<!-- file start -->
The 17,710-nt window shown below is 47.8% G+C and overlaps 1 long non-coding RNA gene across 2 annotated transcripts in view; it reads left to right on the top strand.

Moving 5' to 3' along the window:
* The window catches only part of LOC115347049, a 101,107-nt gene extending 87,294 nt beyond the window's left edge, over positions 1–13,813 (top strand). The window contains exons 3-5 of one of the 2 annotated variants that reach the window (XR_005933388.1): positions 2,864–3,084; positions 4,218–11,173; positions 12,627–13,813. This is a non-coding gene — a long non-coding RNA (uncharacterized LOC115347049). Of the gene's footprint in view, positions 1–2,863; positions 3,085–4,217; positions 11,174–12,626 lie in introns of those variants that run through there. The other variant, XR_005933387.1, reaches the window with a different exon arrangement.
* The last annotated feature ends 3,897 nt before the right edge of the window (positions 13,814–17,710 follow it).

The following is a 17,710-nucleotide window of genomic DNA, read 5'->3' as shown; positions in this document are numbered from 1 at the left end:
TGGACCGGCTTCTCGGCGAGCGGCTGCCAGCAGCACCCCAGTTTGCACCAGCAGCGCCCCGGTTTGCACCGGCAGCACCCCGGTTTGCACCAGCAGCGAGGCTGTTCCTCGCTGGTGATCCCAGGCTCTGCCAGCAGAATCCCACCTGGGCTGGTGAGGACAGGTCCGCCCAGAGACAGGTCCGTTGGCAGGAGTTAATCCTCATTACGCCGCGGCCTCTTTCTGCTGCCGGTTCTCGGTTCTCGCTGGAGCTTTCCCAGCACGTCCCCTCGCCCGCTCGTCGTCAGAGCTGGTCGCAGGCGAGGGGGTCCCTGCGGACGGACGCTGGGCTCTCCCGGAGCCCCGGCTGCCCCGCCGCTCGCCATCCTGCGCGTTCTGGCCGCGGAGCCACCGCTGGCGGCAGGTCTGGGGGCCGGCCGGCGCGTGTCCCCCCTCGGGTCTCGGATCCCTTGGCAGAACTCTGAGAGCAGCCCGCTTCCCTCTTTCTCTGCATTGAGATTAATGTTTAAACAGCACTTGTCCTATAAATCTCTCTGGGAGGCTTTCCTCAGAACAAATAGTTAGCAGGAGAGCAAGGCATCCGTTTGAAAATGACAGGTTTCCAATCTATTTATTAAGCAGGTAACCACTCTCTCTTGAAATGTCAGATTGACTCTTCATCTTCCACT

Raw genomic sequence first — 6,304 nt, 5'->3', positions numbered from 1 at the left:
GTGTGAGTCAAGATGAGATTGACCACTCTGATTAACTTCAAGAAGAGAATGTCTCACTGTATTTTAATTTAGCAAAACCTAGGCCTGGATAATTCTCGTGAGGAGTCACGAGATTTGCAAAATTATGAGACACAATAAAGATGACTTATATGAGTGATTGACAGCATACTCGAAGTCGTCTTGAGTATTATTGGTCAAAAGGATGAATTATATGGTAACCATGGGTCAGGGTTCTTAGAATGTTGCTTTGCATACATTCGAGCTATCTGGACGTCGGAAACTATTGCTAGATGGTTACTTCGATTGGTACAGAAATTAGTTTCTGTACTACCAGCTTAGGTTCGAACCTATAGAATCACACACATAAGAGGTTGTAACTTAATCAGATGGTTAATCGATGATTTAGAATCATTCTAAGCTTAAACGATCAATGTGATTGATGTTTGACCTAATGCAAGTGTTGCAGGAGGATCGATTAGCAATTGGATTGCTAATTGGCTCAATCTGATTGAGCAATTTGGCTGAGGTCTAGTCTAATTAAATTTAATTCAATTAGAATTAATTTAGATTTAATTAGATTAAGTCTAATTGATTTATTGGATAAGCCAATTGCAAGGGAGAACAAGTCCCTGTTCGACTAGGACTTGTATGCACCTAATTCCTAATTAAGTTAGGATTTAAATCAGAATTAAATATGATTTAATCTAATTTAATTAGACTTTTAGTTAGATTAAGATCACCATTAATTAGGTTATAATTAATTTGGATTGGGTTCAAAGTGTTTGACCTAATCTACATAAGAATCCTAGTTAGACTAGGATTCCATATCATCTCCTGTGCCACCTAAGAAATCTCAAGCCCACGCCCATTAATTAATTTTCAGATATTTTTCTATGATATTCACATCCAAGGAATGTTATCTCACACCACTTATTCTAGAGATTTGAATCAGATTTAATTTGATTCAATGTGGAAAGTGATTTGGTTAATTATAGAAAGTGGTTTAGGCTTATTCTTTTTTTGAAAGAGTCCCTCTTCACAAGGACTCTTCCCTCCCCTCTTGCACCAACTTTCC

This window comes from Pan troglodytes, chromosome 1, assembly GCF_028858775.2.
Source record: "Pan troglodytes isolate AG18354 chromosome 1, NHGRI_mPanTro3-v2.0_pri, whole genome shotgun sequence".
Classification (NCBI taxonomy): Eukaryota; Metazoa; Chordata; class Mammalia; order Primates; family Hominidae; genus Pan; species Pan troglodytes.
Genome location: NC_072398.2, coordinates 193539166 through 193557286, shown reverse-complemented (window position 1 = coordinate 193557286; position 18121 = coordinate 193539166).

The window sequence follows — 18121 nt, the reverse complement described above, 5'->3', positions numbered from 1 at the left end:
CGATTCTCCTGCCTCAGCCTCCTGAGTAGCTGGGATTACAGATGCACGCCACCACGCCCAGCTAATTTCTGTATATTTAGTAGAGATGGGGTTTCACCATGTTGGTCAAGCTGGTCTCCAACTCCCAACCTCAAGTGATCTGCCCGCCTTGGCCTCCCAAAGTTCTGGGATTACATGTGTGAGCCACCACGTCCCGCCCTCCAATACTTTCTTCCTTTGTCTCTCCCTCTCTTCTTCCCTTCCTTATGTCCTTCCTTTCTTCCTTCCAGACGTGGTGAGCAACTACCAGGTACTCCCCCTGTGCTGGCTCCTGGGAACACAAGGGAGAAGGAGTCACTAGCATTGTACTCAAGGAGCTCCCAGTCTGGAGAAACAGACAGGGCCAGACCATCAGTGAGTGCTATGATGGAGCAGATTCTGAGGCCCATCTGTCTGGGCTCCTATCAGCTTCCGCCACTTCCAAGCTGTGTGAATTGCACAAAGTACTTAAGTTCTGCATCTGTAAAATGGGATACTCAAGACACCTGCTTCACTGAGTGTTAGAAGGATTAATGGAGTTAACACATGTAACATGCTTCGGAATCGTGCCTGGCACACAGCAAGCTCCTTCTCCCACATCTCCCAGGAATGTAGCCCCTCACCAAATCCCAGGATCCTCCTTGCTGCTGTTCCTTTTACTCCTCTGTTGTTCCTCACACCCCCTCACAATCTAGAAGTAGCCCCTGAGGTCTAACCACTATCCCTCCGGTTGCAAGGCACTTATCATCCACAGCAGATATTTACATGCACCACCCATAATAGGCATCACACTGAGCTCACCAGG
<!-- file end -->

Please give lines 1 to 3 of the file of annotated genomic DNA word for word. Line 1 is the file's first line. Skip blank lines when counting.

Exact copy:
The 17,710-nt window shown below is 47.8% G+C and overlaps 1 long non-coding RNA gene across 2 annotated transcripts in view; it reads left to right on the top strand.

Moving 5' to 3' along the window:
* The window catches only part of LOC115347049, a 101,107-nt gene extending 87,294 nt beyond the window's left edge, over positions 1–13,813 (top strand). The window contains exons 3-5 of one of the 2 annotated variants that reach the window (XR_005933388.1): positions 2,864–3,084; positions 4,218–11,173; positions 12,627–13,813. This is a non-coding gene — a long non-coding RNA (uncharacterized LOC115347049). Of the gene's footprint in view, positions 1–2,863; positions 3,085–4,217; positions 11,174–12,626 lie in introns of those variants that run through there. The other variant, XR_005933387.1, reaches the window with a different exon arrangement.